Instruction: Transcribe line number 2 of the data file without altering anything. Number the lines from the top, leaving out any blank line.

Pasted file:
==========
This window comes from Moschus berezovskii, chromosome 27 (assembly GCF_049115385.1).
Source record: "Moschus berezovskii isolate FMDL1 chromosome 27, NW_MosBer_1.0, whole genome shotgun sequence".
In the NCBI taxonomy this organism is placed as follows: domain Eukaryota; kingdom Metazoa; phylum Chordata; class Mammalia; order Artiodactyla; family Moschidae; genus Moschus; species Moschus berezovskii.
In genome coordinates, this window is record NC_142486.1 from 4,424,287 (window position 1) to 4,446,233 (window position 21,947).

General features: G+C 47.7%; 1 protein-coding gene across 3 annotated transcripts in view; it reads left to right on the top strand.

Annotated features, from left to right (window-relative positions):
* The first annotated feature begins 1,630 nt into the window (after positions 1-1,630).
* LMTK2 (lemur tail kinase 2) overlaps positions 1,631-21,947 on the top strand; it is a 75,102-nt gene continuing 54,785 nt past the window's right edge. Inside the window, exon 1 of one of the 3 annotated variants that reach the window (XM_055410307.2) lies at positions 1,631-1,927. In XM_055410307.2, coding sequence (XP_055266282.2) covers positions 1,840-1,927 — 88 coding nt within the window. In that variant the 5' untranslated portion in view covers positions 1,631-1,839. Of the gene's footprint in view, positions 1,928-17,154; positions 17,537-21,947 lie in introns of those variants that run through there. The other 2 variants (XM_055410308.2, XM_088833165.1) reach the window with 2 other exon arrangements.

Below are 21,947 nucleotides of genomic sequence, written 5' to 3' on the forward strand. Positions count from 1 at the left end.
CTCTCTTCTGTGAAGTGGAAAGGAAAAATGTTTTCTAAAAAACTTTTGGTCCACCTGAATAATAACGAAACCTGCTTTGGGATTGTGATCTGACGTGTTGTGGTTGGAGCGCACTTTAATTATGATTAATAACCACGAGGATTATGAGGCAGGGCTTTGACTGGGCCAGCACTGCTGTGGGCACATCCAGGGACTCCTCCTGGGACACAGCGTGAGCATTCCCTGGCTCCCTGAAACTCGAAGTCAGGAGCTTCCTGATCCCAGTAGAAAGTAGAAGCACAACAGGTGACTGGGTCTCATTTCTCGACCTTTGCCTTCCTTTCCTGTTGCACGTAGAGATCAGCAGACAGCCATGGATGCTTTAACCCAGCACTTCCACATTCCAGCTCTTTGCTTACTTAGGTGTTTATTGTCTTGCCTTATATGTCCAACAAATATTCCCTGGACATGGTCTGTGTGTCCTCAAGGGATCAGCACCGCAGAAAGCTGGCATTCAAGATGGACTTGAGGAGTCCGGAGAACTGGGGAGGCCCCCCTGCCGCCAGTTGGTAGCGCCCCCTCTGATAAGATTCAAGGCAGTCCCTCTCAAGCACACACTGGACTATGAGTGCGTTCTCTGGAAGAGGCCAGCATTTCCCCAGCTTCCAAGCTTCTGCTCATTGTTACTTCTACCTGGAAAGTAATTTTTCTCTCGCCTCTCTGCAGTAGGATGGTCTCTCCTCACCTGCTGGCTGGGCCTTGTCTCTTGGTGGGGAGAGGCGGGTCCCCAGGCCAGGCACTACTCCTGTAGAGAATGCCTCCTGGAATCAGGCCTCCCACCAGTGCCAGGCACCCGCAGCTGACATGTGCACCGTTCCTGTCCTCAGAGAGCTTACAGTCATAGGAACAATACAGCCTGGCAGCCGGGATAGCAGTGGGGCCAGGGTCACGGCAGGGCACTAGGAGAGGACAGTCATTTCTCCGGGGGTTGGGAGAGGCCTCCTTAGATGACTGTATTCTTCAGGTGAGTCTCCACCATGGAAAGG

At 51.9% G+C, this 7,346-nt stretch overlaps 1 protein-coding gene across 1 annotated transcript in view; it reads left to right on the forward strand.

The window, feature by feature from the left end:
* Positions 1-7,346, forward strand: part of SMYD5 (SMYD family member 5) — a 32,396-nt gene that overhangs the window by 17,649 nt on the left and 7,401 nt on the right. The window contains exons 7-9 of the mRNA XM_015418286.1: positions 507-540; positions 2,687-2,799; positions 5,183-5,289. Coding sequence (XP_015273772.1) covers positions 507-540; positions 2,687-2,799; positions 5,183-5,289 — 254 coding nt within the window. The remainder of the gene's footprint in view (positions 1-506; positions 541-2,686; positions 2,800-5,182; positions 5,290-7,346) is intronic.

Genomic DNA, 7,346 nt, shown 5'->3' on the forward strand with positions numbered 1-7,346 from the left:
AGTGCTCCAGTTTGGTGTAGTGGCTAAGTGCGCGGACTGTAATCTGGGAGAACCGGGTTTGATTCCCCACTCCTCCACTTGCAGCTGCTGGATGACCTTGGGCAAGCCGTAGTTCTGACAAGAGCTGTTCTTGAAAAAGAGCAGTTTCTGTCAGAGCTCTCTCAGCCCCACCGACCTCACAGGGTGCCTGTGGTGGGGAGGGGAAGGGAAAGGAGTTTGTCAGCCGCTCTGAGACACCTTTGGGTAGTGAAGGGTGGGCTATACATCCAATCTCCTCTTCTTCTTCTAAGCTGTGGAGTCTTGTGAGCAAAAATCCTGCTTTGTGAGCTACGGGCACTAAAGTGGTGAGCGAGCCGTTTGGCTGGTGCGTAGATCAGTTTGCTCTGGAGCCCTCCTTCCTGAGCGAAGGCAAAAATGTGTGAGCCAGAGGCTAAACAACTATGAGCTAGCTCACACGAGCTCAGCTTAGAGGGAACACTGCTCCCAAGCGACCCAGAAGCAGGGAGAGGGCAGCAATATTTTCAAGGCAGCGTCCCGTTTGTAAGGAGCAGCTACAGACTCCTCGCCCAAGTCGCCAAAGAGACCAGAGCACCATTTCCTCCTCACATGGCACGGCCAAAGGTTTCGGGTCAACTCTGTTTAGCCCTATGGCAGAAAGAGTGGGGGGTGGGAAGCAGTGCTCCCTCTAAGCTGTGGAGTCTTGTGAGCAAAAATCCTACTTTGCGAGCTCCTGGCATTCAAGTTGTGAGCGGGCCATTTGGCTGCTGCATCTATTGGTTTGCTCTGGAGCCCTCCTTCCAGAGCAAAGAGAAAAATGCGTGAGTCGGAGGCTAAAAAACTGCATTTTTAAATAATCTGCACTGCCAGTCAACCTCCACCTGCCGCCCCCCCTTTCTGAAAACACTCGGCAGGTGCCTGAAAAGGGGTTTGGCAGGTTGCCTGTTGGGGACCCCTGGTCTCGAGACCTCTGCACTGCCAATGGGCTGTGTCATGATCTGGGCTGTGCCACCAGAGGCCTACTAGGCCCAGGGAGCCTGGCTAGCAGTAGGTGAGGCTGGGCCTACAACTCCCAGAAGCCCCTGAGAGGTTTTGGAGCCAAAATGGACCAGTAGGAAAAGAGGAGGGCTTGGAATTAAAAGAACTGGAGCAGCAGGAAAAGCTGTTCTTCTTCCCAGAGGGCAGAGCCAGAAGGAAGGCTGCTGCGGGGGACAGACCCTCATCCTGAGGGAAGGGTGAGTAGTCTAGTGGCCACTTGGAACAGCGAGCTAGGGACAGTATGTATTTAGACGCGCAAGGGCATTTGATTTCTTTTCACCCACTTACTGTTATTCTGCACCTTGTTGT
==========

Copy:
Source record: "Moschus berezovskii isolate FMDL1 chromosome 27, NW_MosBer_1.0, whole genome shotgun sequence".